But we may face an ethical dilemma when it comes to a vaccine for Covid-19. If there’s an initial shortage, who should get it first? Should money come into it? Are Christian principles applicable?
In the news at home From the Parish Pump
Methodists launch Year of Prayer
The Methodist Church has launched a Year of Prayer online to help bring more people to faith.
The short weekly online service takes place each Tuesday lunchtime, at 12.45pm via Zoom, and is also live- streamed via Facebook. It will be led by people from across the Church.
Trey Hall, Director of Evangelism and Growth for the Methodist Church, explains:
“This Year of Prayer is a special time, a called-out time, for the whole Church. The world can feel like it’s falling apart – not only due to COVID, but also due to systemic injustice, racism, to climate change, to political instability. And if we as the Church are going to respond in any meaningful way, we need more than ever to pray, we need to call upon God for healing and renewal and wisdom.”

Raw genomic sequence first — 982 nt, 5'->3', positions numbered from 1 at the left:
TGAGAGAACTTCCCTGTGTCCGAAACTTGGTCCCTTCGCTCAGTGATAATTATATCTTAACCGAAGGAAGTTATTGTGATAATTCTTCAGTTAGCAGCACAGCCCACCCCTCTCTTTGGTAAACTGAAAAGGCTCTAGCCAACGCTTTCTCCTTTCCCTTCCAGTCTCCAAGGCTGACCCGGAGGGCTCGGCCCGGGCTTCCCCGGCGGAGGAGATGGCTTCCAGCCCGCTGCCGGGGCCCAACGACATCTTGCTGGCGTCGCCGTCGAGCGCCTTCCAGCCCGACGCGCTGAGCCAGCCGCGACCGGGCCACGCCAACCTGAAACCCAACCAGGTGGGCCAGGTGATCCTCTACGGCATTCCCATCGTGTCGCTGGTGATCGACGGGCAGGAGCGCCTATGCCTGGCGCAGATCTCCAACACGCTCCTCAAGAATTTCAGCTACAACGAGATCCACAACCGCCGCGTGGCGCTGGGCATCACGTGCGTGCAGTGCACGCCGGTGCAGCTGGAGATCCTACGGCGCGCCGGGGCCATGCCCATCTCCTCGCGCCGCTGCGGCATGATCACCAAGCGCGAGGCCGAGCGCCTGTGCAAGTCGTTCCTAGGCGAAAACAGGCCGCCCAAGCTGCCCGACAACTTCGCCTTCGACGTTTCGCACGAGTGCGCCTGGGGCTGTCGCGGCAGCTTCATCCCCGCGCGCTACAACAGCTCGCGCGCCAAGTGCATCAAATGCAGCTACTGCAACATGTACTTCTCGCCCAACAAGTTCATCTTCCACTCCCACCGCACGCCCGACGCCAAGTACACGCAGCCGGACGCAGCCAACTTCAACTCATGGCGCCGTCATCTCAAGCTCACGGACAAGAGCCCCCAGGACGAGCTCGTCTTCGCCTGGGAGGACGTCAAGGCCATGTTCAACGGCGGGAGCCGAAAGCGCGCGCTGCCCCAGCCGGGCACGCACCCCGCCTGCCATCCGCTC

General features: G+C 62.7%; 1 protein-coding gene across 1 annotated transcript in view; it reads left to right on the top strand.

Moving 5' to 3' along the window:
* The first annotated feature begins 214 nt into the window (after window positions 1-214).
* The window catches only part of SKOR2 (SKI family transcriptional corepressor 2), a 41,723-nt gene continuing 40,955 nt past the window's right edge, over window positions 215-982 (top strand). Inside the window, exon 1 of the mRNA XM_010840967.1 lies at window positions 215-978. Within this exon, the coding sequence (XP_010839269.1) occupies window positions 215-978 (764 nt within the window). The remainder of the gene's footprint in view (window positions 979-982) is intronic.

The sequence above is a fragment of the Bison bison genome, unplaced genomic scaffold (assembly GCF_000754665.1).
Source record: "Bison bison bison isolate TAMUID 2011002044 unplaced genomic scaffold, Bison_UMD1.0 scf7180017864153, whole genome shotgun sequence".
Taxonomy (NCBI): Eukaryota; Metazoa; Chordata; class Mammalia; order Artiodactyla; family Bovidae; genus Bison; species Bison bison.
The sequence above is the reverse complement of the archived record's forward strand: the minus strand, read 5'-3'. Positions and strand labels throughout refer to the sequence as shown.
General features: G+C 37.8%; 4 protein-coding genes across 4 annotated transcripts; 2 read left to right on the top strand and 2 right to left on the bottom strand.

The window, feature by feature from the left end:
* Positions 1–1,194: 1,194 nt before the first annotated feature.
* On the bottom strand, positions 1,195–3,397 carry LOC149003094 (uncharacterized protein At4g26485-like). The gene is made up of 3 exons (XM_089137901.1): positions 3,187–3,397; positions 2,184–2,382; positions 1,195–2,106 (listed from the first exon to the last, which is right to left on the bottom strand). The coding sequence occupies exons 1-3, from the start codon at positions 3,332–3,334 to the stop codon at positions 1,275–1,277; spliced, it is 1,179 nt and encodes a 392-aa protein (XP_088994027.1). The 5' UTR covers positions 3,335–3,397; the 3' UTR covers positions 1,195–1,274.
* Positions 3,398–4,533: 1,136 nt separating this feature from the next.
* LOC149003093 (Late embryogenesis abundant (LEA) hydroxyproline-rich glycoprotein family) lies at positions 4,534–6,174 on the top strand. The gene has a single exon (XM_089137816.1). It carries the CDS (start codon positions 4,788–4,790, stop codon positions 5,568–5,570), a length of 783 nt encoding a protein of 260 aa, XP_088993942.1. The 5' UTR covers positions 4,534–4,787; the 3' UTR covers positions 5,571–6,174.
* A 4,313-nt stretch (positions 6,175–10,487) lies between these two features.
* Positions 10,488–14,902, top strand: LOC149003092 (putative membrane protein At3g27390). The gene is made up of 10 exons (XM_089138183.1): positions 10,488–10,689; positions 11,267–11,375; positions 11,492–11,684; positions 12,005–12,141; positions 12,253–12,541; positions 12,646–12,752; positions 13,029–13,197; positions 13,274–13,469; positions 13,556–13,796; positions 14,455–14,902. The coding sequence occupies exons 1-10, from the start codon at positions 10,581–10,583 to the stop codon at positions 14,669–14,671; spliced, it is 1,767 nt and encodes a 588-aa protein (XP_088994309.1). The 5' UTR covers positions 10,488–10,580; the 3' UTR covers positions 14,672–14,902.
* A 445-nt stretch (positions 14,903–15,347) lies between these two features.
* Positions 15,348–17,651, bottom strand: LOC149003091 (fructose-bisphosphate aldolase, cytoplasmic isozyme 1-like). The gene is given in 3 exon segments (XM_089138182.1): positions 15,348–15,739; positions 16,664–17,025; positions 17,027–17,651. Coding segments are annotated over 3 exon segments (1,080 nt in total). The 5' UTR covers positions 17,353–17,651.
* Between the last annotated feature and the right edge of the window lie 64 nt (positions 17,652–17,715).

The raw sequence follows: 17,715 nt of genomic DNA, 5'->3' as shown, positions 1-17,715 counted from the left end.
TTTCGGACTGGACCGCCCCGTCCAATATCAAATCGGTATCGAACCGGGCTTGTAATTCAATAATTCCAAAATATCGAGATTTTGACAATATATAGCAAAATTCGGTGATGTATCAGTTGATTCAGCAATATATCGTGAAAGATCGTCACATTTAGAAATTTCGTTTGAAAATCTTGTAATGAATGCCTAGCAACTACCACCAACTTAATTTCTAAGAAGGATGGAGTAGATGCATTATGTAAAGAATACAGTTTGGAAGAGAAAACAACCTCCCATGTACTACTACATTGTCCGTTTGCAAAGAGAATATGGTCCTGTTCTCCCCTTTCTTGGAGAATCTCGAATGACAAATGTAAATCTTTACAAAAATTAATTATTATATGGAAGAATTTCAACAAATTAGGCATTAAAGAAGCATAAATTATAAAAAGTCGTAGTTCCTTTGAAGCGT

The Year of Prayer is considered an important step in the new strategy adopted by the Methodist Conference to be an inclusive, evangelistic, growing, justice-seeking Church. It wants to focus resources on helping people explore faith, in starting hundreds of new churches, and in serving communities experiencing marginalization.
In the news around the world From the Parish Pump
Helping Christians in Beirut after the explosion
The charity Barnabas Fund has thanked its supporters for their generous response to an emergency appeal that followed the disastrous explosion at the port in Lebanon on 4th August.
It meant that Barnabas Fund was able to send more than £85,000 to help Christians in Beirut with food and the repair of their homes.
As a spokesman for Barnabas Fund explains: “All those being assisted were already very poor and vulnerable, even before the explosion. Some of those we are helping are Muslim-background believers from nearby countries, who cannot receive other aid because coming forward would reveal the fact that they were converts from Islam, thus endangering themselves.”